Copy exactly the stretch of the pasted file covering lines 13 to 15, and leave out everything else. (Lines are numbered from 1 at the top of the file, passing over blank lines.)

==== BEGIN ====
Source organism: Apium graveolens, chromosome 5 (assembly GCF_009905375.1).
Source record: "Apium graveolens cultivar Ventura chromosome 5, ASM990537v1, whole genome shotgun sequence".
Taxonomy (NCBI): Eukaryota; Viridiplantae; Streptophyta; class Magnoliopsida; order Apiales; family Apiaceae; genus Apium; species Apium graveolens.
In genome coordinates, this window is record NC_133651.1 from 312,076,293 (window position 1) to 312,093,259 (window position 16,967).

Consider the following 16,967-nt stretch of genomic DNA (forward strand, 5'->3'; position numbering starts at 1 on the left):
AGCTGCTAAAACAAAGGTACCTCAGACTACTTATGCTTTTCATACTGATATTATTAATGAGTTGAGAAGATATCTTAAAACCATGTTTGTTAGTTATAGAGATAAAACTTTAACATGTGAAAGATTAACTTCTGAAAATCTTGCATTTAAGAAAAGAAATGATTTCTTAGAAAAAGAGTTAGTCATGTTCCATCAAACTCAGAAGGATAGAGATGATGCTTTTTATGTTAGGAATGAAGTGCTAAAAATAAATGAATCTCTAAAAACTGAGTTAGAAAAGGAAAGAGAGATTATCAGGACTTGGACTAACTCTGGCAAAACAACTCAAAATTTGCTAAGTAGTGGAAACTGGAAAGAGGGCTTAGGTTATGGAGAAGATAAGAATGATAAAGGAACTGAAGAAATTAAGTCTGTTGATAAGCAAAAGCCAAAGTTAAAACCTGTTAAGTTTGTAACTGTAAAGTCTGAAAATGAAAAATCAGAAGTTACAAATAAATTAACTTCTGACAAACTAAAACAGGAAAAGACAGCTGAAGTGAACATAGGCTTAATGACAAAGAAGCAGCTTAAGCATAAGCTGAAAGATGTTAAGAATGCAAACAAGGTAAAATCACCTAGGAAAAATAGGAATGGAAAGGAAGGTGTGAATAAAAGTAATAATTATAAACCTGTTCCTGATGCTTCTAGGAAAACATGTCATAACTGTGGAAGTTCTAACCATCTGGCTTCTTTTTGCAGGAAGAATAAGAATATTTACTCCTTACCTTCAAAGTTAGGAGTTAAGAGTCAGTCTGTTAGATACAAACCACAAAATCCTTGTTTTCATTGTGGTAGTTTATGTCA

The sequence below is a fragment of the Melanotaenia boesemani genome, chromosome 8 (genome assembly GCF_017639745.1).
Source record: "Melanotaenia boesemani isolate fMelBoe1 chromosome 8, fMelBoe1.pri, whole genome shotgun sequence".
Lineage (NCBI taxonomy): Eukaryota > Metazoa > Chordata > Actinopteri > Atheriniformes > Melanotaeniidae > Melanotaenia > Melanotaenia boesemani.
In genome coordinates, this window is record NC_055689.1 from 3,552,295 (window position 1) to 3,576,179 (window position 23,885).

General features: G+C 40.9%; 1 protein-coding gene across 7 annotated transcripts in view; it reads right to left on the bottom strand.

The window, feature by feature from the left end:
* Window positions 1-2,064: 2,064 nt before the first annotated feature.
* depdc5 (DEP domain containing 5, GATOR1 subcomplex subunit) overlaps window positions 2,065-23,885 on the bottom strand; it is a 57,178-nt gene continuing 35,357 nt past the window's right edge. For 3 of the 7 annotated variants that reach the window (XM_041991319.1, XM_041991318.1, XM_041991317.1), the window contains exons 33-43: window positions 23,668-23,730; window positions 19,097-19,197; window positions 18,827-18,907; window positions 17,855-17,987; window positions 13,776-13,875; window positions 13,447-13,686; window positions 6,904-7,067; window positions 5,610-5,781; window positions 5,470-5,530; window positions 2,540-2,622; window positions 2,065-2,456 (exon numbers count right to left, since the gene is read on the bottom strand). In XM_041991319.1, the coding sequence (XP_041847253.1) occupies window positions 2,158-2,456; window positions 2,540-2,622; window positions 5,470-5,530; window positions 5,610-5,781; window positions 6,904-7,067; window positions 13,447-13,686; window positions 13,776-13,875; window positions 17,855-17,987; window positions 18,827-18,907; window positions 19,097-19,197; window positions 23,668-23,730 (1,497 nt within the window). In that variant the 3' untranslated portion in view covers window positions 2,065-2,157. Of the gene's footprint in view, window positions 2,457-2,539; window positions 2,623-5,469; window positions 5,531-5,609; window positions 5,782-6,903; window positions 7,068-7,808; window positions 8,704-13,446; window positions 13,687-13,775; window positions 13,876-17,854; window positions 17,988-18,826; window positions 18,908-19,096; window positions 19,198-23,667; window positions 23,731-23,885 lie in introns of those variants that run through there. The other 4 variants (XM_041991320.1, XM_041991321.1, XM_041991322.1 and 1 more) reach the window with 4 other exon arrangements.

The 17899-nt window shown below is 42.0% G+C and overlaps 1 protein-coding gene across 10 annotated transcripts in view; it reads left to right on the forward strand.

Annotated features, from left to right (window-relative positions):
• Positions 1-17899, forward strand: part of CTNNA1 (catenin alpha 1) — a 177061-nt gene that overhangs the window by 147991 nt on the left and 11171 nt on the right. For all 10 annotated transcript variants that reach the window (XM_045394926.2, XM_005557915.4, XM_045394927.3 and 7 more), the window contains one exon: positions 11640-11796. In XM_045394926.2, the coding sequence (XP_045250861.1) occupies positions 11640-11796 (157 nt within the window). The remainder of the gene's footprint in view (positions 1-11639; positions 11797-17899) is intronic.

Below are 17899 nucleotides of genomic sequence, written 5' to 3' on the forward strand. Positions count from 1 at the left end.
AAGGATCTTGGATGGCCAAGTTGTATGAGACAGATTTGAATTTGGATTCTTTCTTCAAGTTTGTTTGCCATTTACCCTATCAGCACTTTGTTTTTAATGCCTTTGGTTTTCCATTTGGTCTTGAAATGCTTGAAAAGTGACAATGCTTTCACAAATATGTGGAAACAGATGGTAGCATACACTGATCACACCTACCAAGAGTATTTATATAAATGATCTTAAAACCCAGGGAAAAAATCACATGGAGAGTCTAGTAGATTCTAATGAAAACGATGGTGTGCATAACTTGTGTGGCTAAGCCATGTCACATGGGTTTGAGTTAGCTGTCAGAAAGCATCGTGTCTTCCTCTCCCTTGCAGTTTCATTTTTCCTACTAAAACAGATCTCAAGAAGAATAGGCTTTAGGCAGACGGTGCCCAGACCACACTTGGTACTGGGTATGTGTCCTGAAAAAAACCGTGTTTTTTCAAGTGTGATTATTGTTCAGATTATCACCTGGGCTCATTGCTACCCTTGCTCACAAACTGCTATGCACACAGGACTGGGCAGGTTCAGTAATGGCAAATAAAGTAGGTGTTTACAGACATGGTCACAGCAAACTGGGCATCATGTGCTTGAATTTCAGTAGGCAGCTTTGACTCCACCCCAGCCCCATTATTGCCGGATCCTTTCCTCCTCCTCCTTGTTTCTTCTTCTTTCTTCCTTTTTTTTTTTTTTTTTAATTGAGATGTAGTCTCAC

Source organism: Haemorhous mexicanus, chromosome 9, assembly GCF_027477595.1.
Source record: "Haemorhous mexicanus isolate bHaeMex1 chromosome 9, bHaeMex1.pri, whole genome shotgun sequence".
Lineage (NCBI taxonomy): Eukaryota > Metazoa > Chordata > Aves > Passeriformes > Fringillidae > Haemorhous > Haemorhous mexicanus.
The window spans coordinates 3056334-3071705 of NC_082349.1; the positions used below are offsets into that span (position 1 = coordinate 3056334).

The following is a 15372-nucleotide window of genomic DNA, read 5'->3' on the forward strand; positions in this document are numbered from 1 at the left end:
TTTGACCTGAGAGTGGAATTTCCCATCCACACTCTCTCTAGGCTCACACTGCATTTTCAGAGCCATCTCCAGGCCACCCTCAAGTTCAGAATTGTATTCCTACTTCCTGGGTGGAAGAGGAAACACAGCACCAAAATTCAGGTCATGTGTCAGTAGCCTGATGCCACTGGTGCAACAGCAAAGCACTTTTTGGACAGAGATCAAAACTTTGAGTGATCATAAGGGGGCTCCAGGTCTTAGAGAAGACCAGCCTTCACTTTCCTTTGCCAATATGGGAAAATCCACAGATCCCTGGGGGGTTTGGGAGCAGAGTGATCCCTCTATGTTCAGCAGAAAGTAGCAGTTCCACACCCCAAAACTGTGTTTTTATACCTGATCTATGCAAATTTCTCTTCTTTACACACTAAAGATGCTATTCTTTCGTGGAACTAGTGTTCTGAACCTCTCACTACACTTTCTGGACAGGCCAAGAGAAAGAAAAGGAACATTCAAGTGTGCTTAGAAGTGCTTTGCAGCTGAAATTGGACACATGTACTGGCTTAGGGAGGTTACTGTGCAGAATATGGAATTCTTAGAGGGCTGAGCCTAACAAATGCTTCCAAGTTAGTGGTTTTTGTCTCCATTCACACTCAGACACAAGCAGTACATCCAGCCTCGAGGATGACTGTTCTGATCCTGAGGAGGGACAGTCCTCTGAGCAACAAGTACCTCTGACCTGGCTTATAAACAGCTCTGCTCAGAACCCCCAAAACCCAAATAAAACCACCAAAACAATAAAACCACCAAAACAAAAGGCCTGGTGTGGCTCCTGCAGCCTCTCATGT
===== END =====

* Window positions 1-2,064: 2,064 nt before the first annotated feature.
* depdc5 (DEP domain containing 5, GATOR1 subcomplex subunit) overlaps window positions 2,065-23,885 on the bottom strand; it is a 57,178-nt gene continuing 35,357 nt past the window's right edge. For 3 of the 7 annotated variants that reach the window (XM_041991319.1, XM_041991318.1, XM_041991317.1), the window contains exons 33-43: window positions 23,668-23,730; window positions 19,097-19,197; window positions 18,827-18,907; window positions 17,855-17,987; window positions 13,776-13,875; window positions 13,447-13,686; window positions 6,904-7,067; window positions 5,610-5,781; window positions 5,470-5,530; window positions 2,540-2,622; window positions 2,065-2,456 (exon numbers count right to left, since the gene is read on the bottom strand). In XM_041991319.1, the coding sequence (XP_041847253.1) occupies window positions 2,158-2,456; window positions 2,540-2,622; window positions 5,470-5,530; window positions 5,610-5,781; window positions 6,904-7,067; window positions 13,447-13,686; window positions 13,776-13,875; window positions 17,855-17,987; window positions 18,827-18,907; window positions 19,097-19,197; window positions 23,668-23,730 (1,497 nt within the window). In that variant the 3' untranslated portion in view covers window positions 2,065-2,157. Of the gene's footprint in view, window positions 2,457-2,539; window positions 2,623-5,469; window positions 5,531-5,609; window positions 5,782-6,903; window positions 7,068-7,808; window positions 8,704-13,446; window positions 13,687-13,775; window positions 13,876-17,854; window positions 17,988-18,826; window positions 18,908-19,096; window positions 19,198-23,667; window positions 23,731-23,885 lie in introns of those variants that run through there. The other 4 variants (XM_041991320.1, XM_041991321.1, XM_041991322.1 and 1 more) reach the window with 4 other exon arrangements.

The 17899-nt window shown below is 42.0% G+C and overlaps 1 protein-coding gene across 10 annotated transcripts in view; it reads left to right on the forward strand.